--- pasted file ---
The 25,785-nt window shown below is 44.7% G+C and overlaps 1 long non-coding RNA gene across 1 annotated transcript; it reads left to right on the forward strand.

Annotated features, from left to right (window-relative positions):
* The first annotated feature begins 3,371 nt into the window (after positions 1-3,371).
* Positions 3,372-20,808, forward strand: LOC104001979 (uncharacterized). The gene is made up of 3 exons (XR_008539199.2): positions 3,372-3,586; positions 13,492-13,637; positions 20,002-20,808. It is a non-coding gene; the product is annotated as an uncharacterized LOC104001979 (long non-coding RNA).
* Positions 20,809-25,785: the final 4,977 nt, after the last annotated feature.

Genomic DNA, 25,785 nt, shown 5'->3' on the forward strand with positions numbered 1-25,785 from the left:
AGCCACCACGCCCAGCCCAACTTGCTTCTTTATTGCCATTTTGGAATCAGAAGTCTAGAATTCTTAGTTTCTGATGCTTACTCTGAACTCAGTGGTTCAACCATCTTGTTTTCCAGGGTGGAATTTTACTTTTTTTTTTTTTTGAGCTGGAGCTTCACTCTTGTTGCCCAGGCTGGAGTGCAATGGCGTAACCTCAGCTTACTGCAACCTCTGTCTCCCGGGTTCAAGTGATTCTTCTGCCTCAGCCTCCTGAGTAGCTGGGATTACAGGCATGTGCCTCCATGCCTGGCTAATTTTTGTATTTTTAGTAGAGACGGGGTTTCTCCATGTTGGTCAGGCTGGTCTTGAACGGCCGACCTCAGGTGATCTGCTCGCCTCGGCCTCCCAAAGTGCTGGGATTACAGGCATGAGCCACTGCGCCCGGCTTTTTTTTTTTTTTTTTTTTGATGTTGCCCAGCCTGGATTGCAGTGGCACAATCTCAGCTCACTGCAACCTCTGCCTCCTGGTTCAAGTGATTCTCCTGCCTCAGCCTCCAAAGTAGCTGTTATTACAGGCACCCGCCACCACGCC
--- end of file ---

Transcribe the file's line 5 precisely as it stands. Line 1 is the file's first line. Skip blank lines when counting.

* Positions 20,809-25,785: the final 4,977 nt, after the last annotated feature.